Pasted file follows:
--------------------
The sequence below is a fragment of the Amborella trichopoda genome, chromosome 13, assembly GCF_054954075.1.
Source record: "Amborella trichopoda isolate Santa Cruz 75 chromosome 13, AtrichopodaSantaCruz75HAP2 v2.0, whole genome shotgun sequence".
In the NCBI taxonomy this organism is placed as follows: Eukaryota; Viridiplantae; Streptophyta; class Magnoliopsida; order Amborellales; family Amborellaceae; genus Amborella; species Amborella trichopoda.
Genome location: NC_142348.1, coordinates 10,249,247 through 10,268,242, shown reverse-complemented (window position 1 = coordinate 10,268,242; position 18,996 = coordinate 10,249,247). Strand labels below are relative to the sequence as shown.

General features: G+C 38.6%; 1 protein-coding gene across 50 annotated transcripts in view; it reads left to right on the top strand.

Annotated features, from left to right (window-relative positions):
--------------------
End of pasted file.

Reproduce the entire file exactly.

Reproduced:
The sequence below is a fragment of the Amborella trichopoda genome, chromosome 13, assembly GCF_054954075.1.
Source record: "Amborella trichopoda isolate Santa Cruz 75 chromosome 13, AtrichopodaSantaCruz75HAP2 v2.0, whole genome shotgun sequence".
In the NCBI taxonomy this organism is placed as follows: Eukaryota; Viridiplantae; Streptophyta; class Magnoliopsida; order Amborellales; family Amborellaceae; genus Amborella; species Amborella trichopoda.
Genome location: NC_142348.1, coordinates 10,249,247 through 10,268,242, shown reverse-complemented (window position 1 = coordinate 10,268,242; position 18,996 = coordinate 10,249,247). Strand labels below are relative to the sequence as shown.

General features: G+C 38.6%; 1 protein-coding gene across 50 annotated transcripts in view; it reads left to right on the top strand.

Annotated features, from left to right (window-relative positions):